State of non-shock

Joseph Aaron

Nothing shocks us anymore.

Did you notice that the first lady of Israel recently agreed to a plea deal in a fraud case in which she was accused of ordering $96,000 worth of meals from high-end restaurants rather than using the cook at the prime minister’s residence to prepare her food? In doing so, she violated the regulations that prevent those living in the residence from ordering meals from the outside when there is a cook on staff.

Sara Netanyahu admitted in court that she misused state funds. She now has a criminal record. Yes, the first lady of Israel used taxpayer dollars to order almost $100,000 in takeout food from fancy eateries and we don’t even notice. Yes, the first lady of Israel now has a criminal record and it doesn’t faze us in the least.

Did you notice that we recently celebrated the 90th anniversary of the birth of Anne Frank? Judaism doesn’t have saints but if we did she would be one. Imagine the impact this young woman, murdered when she was but 15, has had on the world, how many people have read, been affected by the incredibly eloquent words of her incredibly poignant diary.

One would think if there was one person who would be immune from being made fun of it would be Anne Frank. But evidently not. So much has decency left the world, so much are we beyond being shocked by anything that the Harvard Lampoon, a satirical magazine published at this country’s most prestigious university, whose students are considered the smartest of them all, actually published an image of Anne Frank’s face on the body of a voluptuous woman in a bikini. The text accompanying the doctored photo read “Gone Before Her Time: Virtual Aging Technology Shows Us What Anne Frank Would Have Looked Like if She Hadn’t Died.” Also: “Add this to your list of reasons the Holocaust sucked.”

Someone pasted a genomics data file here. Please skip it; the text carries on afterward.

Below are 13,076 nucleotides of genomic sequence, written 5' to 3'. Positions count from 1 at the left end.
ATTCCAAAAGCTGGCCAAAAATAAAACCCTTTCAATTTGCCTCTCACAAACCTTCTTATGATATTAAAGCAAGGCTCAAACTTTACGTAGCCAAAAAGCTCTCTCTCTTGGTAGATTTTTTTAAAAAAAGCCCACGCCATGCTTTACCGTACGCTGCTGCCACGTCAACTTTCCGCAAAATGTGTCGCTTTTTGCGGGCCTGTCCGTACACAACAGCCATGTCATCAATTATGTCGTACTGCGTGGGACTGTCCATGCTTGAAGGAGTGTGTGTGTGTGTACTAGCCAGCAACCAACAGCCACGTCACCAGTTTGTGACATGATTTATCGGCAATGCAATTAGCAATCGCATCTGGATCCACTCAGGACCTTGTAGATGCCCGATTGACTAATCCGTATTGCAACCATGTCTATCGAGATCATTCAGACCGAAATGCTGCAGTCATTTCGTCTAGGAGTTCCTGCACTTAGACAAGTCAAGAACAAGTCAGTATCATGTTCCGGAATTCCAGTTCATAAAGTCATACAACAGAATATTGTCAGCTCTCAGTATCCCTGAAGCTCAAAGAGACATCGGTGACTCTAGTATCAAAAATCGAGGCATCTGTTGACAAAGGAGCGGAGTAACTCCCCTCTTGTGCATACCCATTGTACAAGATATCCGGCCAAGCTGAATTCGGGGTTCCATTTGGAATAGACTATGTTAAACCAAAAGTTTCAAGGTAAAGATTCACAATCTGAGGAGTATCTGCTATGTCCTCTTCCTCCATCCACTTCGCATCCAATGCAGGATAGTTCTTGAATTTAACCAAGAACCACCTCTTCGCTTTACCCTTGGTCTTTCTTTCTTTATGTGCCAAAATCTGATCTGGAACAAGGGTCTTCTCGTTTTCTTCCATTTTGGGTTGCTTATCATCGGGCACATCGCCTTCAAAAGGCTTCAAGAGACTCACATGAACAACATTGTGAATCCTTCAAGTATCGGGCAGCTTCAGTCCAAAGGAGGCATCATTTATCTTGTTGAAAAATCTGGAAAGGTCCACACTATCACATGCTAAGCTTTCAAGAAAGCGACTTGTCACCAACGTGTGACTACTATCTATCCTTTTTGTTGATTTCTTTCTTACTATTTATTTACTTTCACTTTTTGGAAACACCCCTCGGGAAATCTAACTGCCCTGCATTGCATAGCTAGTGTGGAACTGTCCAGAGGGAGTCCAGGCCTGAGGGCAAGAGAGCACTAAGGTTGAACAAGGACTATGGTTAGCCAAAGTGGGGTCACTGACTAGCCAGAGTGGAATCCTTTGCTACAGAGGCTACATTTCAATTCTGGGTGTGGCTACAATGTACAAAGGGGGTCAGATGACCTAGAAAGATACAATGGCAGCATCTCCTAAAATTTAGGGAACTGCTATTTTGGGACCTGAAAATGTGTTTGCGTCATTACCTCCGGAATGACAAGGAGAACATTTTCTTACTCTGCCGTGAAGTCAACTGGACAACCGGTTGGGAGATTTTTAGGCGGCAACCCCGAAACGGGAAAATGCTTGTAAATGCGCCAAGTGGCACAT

And if that wasn’t nauseating enough, an episode of the new Netflix series “Historical Roasts” mocked Anne Frank with one-liners. Among the roasters of Anne Frank, played by actress Rachel Feinstein, were Adolf Hitler (Gilbert Gottfried) and President Franklin D. Roosevelt (Jon Lovitz). All three performers are Jewish.

“Everyone knows you as a hero and a best-selling author, but to me you’ll always be little number 825060,” Gottfried as Hitler says to Anne. He also says, “Of all the accounts that I’ve read, Anne, your book is by far the most flammable.”

Anne’s character says life “sucked” in the attic, so, “I made dirty jokes, I mocked things, and through all that pain, I still laughed because that’s what the Jews do.” She calls on viewers to contact Netflix “and ask them why there are 5,000 documentaries about Hitler and none about me.”

I quote this filth in the hope it will shock you, but I am not counting on it. We are all today shockproof.

I have for years warned about the increasing disunity that is infecting the Jewish community. It’s gotten worse and worse year after year to the point we now just take it in stride. Indeed, disunity so much grips the Jewish world that Israel, for the first time in its history, has been forced to hold two elections in one year, one just months after the other, because Jews who seem to have so much in common couldn’t come to an agreement.

After the first election, the right wing parties had won 65 of 120 seats in the Knesset, Israel’s parliament, a clear majority. And so all they had to do was work out a coalition agreement between them. Easy, since they so much believe in the same things. Routine, in that it’s happened after every Israeli election ever held.

But not this time. This time even those on the same side of the political spectrum, Jews who have so much in common, could not find common ground. Instead they focused on the differences between them and in the end could not find a way to work things out. And so Israel is having two elections in one year, which should be a flashing red light of how bad disunity has become but which instead we just take in stride.